However, I was visiting a friend who lived in a mellow area of South Central, we visited for hours, but I couldn’t crash there – he was back home with his mother, in-between jobs, and it just seemed like an imposition. The house was neat and cozy and very tiny, and I didn’t ask.

    After midnight on my way back up to East LA, I stopped at a liquor store for some beer and cat food. I was still deep in South Central, but didn’t think twice about pulling in to get some essentials for both of us.

    I purchased my goods, got in the car, turned the key. Click.


    Click. Click, Click, Click.

    Okay, I got out of the car, opened the hood, and willed myself magically know what wire to jiggle.

    A black dude walked up and offered to help. He was a little unsteady on his feet, but not much.

    “Naw, I’m cool, it’s just a wire, it’s happened before.”

    “No, here, give me the keys and let me see what I can do.”

    “No, really, I am okay, I know what to do.”

    He continued to walk towards me, hand out for the keys. I started panicking, I didn’t want to holler for the store owner, it felt stupid, I don’t know why. My heart started pounding, he was two feet away from me, reaching for the keys I had clutched in my hand.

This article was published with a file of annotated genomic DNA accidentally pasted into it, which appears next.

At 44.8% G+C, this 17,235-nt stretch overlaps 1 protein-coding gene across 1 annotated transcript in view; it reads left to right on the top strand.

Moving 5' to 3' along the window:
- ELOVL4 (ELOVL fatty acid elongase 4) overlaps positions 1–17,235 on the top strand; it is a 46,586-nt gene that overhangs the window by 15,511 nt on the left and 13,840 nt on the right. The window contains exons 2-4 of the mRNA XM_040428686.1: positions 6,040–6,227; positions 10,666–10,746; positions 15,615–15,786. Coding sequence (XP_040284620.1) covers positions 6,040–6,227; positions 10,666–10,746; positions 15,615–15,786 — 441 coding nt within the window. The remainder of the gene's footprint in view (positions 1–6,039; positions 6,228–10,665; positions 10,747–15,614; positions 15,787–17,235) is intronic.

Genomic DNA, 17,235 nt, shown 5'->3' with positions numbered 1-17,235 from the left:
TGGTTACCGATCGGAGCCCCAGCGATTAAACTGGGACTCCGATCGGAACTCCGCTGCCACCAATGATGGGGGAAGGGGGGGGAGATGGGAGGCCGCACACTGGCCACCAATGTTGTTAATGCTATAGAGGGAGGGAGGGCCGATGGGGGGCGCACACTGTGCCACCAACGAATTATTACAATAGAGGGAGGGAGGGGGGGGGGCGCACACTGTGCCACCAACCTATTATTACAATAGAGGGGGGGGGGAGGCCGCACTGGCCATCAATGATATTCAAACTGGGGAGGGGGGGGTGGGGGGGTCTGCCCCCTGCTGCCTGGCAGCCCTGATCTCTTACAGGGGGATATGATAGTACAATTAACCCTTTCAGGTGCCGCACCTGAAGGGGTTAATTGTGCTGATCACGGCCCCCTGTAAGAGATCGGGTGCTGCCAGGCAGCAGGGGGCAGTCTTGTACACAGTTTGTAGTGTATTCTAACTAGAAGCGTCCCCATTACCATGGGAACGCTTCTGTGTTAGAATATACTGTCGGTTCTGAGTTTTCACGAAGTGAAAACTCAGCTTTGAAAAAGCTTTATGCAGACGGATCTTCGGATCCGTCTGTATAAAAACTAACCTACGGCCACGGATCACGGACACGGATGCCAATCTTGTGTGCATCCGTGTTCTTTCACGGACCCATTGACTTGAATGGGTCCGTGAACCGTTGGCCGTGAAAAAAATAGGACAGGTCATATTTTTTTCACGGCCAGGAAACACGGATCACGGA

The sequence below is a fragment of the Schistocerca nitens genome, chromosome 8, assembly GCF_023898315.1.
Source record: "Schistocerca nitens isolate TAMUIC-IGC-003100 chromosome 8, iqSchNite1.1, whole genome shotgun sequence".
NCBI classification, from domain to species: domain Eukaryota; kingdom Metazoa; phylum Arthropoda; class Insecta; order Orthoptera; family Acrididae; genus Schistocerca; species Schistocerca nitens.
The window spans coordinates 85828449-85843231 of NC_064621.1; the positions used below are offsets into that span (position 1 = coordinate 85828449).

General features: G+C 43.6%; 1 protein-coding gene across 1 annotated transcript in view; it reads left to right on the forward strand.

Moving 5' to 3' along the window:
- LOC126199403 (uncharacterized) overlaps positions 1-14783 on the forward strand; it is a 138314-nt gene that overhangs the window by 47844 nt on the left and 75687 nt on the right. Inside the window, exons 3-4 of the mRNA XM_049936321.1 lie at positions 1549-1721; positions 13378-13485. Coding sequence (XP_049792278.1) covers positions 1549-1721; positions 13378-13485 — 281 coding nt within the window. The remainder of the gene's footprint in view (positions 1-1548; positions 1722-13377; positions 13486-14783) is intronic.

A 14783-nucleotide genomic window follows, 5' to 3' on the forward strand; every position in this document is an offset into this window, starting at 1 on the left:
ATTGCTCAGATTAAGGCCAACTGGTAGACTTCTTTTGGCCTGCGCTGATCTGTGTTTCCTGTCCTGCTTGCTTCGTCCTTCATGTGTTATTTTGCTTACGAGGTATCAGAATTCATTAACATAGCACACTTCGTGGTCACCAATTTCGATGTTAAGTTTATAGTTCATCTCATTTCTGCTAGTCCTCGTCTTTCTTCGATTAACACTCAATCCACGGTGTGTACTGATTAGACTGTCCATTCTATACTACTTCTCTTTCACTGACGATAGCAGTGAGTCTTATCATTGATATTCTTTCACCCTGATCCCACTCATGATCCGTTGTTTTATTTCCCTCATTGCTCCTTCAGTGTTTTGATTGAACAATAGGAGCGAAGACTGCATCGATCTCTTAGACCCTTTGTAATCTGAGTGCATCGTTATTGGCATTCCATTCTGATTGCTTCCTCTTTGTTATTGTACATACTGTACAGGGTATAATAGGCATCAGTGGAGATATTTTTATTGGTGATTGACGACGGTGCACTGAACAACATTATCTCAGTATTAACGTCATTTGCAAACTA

Ratty had jumped in the front seat, and was looking out the driver’s side window, his paws up on the inside door handle, which made him look much longer than a normal cat. With his yellow eyes and sleek black stretched out body, he looked mildly demonic.

    I jumped away from the guy, and said,, “No, man, no – I can’t give you the keys – see in there? That is a miniature panther, they are vicious to strangers, dude, he will fuck you up!!”

    The guy’s eyes got very wide, he stepped back, holding his hand out in a “get away” gesture.

    “Miniature Panther? I’ve never heard of no such thing!”

    “I know, they are very rare, and super mean to everyone except their owner. I’ve had him since he was a baby, and he won’t bite me, but he bites and scratches everyone else – please, look at him, he is already mad.”

    “I don’t want no part of no miniature panther, I don’t need that trouble, sorry girl, you on your own.”

    The wobbly legged relief I felt when he walked away was superseded only by the relief that managed to jiggle the right thing under the hood, the car started, and we took off.

    So – – was I a ‘little bit racist’ in that moment?

    Or was I scared that he was a man and I was a skinny little 18 year old girl, and skin color had nothing to do with the coppery taste of fear in my mouth when he kept walking towards me after I had said no?

    Or was he just a slightly tipsy guy who was nice and just wanted to lend a hand?

    Would I have been as scared if he was a white guy?

    I’ll never know.

    Liked by 1 person